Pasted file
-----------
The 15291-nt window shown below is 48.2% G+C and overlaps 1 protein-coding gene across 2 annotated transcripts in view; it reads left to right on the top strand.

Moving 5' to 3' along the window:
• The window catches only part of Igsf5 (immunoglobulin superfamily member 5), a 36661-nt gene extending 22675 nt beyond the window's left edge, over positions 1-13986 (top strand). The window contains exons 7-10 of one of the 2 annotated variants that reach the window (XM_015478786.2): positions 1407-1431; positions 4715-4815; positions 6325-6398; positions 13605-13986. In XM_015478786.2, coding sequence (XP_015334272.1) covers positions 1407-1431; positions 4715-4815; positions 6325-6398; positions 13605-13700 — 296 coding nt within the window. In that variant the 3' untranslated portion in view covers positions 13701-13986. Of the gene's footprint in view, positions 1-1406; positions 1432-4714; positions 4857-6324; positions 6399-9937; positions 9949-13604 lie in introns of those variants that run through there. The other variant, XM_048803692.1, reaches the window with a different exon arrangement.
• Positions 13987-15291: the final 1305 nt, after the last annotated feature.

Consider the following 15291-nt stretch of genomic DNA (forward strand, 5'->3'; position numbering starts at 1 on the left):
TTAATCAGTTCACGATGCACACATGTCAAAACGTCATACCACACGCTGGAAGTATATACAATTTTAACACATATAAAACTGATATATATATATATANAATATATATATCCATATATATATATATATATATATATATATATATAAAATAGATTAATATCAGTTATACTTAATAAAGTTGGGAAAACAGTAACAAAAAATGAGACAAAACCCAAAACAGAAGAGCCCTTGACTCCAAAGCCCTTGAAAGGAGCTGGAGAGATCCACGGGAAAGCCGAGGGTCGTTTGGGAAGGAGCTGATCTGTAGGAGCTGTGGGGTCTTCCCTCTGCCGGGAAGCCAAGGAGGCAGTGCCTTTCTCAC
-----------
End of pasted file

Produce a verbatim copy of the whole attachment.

The 15291-nt window shown below is 48.2% G+C and overlaps 1 protein-coding gene across 2 annotated transcripts in view; it reads left to right on the top strand.

Moving 5' to 3' along the window:
• The window catches only part of Igsf5 (immunoglobulin superfamily member 5), a 36661-nt gene extending 22675 nt beyond the window's left edge, over positions 1-13986 (top strand). The window contains exons 7-10 of one of the 2 annotated variants that reach the window (XM_015478786.2): positions 1407-1431; positions 4715-4815; positions 6325-6398; positions 13605-13986. In XM_015478786.2, coding sequence (XP_015334272.1) covers positions 1407-1431; positions 4715-4815; positions 6325-6398; positions 13605-13700 — 296 coding nt within the window. In that variant the 3' untranslated portion in view covers positions 13701-13986. Of the gene's footprint in view, positions 1-1406; positions 1432-4714; positions 4857-6324; positions 6399-9937; positions 9949-13604 lie in introns of those variants that run through there. The other variant, XM_048803692.1, reaches the window with a different exon arrangement.
• Positions 13987-15291: the final 1305 nt, after the last annotated feature.

Consider the following 15291-nt stretch of genomic DNA (forward strand, 5'->3'; position numbering starts at 1 on the left):
TTAATCAGTTCACGATGCACACATGTCAAAACGTCATACCACACGCTGGAAGTATATACAATTTTAACACATATAAAACTGATATATATATATATANAATATATATATCCATATATATATATATATATATATATATATATATAAAATAGATTAATATCAGTTATACTTAATAAAGTTGGGAAAACAGTAACAAAAAATGAGACAAAACCCAAAACAGAAGAGCCCTTGACTCCAAAGCCCTTGAAAGGAGCTGGAGAGATCCACGGGAAAGCCGAGGGTCGTTTGGGAAGGAGCTGATCTGTAGGAGCTGTGGGGTCTTCCCTCTGCCGGGAAGCCAAGGAGGCAGTGCCTTTCTCAC